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Special Commemorative Signals Edition 1920-2020


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29 Special Commemorative Signals Edition for the 100th Anniversary of the Auto Show This special magazine publication for members and friends of the New Car Dealers Association of BC captures some of the historical moments through the decades in British Columbia and the important story of cars, dealerships and the people behind them. The issue was created for the celebration of the Vancouver International Auto Show’s 100th anniversary at the Vancouver Convention Centre (West), March 25–29, 2020. Enjoy!


26 Photo courtesy Watkin Motors

Blair Qualey President & CEO bqualey@newcardealers.ca Shakira Maqbool Manager, Finance & Administration smaqbool@newcardealers.ca Joshua Peters Manager, Member Services jpeters@newcardealers.ca Ofir Sapoznikov Membership and Operations Coordinator info@newcardealers.ca Roni Sapoznikov CEVforBC™ Program Administrator cev@newcardealers.ca

Photo City of Vancouver Archives

The Pit Crew–New Car Dealers Association of British Columbia

Photo NCDA File

#380–8029 199 Street, Langley, BC V2Y 0E2 Tel: 604-214-9964 // Fax: 604-214-9965 newcardealers.ca // info@newcardealers.ca


Beatrice Francu Accounting Assistant accounting@newcardealers.ca


Vancouver International Auto Show

12 100 Years in the Biz The car business was no easy sell in Vancouver a century ago

26 Boom Years Demand exceeded supply after WW2

15 Downtown Georgia Street Vancouver’s original auto mall

27 VW on the Rise The need for compact cars

18 The Orphans Single-brand “orphan” cars sold for decades

29 The Future of Auto Shows It’s all about the experience

Jason Heard Executive Director jheard@vanautoshow.ca Direct: 604-220-2725 Have a topic or story suggestion? Email Us! And for article and ad submissions and rate card details, please contact: Joshua Peters | 604-214-9964 EXT 225 jpeters@newcardealers.ca For subscriber inquiries, please contact: info@newcardealers.ca

Oliver Sommer Director, Multimedia Audience Engagement 210-15288 54A Avenue, Surrey, BC Tel: 604-575-1806 // blackpress.ca Published in Canada The contents of Signals, such as text, articles, opinions, views, graphics, images, and the selection and arrangement of information (the “Content”), are protected by copyright and other intellectual property laws under both Canadian and foreign laws. Unauthorized use of the Content may violate copyright, trademark, patent, and other laws. You must retain all copyright and other proprietary notices contained in the original Content on any copy you make of it. Disclaimer: Information contained within Signals is for general information purposes only and may not be entirely complete or accurate. Use of Signals’ content is done so at your own risk. Canadian Publications Mail Product Sales Agreement No. 40030593.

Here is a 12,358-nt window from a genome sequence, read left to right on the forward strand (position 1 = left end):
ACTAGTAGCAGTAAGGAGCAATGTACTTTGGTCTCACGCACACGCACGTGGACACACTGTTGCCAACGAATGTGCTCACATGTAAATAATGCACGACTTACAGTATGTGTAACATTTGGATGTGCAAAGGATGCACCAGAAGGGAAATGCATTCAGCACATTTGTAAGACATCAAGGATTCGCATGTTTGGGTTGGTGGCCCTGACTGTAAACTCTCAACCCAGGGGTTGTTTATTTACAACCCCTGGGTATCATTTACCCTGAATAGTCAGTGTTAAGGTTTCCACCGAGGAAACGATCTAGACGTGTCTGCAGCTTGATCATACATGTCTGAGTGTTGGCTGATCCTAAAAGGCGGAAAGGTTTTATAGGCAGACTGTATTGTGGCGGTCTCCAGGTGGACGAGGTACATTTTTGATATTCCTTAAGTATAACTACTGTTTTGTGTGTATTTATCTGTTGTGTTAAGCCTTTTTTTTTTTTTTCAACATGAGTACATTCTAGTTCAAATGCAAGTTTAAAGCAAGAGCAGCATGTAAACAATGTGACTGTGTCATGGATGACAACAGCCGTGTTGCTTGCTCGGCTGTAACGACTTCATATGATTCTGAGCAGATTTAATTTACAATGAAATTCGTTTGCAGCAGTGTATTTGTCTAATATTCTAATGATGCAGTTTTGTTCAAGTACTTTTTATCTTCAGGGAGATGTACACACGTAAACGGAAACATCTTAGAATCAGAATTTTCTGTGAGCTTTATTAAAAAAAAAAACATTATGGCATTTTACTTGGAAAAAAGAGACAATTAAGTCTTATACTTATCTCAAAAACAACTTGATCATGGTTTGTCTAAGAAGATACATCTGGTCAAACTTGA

Car Crazy in 1920 Vancouver’s first auto show was 100 years ago

23 Ford Makes History in Vernon 105-year-old Watkin Motors is Canada’s oldest Ford dealership

CONTRIBUTING WRITER Alyn Edwards—a career journalist and lifelong classic car enthusiast—is the writer behind all the historical pieces contained in this 100th Anniversary Vancouver International Auto Show commemorative edition. After starting his career as a reporter and feature writer for a Toronto newspaper, Alyn spent 25 years working as a reporter with Global BC and CBC Vancouver. He is now a partner in Peak Communicators, a Vancouver-based public relations company, and freelance journalist specializing in writing about classic cars. Alyn is also an avid car collector and restorer.





Please join me in welcoming the celebrations of the 100th anniversary of the Vancouver International Auto Show. This special commemorative publication has been created to highlight the unique stories of BC dealerships and their evolution, starting in the early 1900s. It pays tribute to BC’s growing automotive industry, beginning with its humble roots and moving through the decades. I’d like to extend a huge thank you to all those whose hard work has resulted in this great anniversary auto show. This includes everyone from the auto show’s planning committee and the New Car Dealers Association’s Board of Directors to Heard Productions and staff. As Western Canada’s best-attended consumer event, the Vancouver International Auto Show draws together industry leaders, auto buffs, inquiring customers

and families—all in one location. I am very proud of our own involvement in the automotive industry. It’s where our company began in 1961, and today, the automotive industry remains at the heart of our organization. I hope you will join me in celebrating the centennial auto show and enjoy this special publication!